Roominate Founder Alice Brooks Joins MAKER Panel At Women 2.0 PITCH Conference In November
PITCH Conference speakers include Roominate co-founder Alice Brooks on the November 14 MAKER panel.
By Angie Chang (Co-Founder & Editor-in-Chief, Women 2.0)
Today is the first International Day of the Girl, sanctioned by the United Nations. Coincidentally, we’re one month away from Women 2.0’s first PITCH Conference in New York featuring a full day of successful women entrepreneurs as speakers. Meet Alice Brooks, founder at Roominate where she make toys that get girls excited about math and science.
At PITCH Conference, Alice will be speaking on the MAKER panel of women entrepreneurs with successful Kickstarter campaigns – alongside Liz Salcedo from Everpurse, which charges your iPhone on the go, and Debbie Sterling from GoldieBlox.
Roominate started as a hugely successful Kickstarter campaign, raising over four times the asking amount. Part of the StartX Stanford student accelerator program, Roominate is the dollhouse that has working circuits and lights, to interest girls in engineering at an early age.
Fun facts about Roominate’s Alice Brooks:
- She wields powerful engineering chops - Alice graduated from MIT in 2010 with a BS in Mechanical Engineering and Stanford this year with a Masters in Mechanical Engineering Design. While a student at Stanford, she spent six months working at Nest Labs, as an engineer helping to design the learning thermostat.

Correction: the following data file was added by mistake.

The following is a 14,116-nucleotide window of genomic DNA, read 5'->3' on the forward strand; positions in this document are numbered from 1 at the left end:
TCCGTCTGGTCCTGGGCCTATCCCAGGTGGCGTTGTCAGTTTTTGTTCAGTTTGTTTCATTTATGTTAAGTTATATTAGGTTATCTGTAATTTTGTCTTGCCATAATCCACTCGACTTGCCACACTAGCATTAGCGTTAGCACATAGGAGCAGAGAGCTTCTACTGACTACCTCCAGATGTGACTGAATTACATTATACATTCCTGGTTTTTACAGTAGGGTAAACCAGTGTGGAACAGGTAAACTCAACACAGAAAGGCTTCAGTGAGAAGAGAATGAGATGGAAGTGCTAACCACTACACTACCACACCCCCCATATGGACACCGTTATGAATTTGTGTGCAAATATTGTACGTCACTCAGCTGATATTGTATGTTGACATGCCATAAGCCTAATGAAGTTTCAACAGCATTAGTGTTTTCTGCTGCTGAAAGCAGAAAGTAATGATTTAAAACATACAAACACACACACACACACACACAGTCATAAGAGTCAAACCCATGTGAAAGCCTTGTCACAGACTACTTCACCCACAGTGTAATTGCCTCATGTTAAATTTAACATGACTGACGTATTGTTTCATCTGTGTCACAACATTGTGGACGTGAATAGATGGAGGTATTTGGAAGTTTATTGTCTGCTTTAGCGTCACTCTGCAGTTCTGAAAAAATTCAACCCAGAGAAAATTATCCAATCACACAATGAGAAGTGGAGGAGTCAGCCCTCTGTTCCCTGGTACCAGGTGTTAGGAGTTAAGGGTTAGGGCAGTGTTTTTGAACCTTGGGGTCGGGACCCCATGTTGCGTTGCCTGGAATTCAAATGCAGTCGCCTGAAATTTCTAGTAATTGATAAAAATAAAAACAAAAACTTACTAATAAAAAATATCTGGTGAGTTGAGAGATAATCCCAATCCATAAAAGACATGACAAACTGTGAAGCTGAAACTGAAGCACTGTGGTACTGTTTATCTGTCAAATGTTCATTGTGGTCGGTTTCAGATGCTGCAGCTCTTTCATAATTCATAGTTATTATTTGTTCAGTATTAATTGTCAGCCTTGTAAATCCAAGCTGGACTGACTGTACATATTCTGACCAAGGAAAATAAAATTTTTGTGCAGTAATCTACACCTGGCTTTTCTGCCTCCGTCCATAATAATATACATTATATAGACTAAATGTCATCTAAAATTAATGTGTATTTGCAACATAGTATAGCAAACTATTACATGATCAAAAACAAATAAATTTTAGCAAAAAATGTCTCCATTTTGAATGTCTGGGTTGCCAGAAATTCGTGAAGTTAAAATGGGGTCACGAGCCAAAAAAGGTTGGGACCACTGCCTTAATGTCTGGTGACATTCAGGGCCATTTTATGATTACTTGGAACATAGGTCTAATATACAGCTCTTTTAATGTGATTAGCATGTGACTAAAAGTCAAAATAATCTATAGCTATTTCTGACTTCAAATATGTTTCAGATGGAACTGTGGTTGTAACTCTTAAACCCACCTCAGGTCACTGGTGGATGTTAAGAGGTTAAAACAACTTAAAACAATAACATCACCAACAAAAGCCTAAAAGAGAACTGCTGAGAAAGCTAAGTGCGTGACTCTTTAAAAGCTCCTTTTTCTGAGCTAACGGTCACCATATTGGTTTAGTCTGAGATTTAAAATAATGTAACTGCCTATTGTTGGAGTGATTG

- Alice grew up playing visiting her dad’s robotics lab - When she asked for a Barbie, he gave her a mini saw. So, she made her own doll! These days, Alice loves making anything from light fixtures to stuffed animals to strawberry shortcake in her spare time.
- Alice and her Roominate co-founders wish they saw more women in their upper level math and science classes - They designed Roominate to develop young girls’ confidence and enthusiasm for math, science, and learning through fun hands-on play. Roominate is crafted for girls aged 6-10.
A kit of building pieces and circuit components, children can use their creativity to design, build, wire and decorate her own unique interactive room with Roominate. The rooms are attachable/stackable, so girls can build expandable structures. The pieces are made to be simple and intuitive, allowing girls to explore and discover on their own.
After the successful Kickstarter campaign, the Roominate website now offers collections of Roominate products for girls to encourage them to become programmers, scientists, engineers and whatever makers they want to be.
Angie Chang is Editor-in-Chief and Co-Founder of Women 2.0, a media company offering content, community and conferences for aspiring and current women innovators in technology. Our mission is to increase the number of female founders of technology startups with inspiration, information and education through our platform. Previously, Angie held roles in product management and web UI design. Angie holds a B.A. in English and Social Welfare from UC Berkeley. Follow her on Twitter at @thisgirlangie.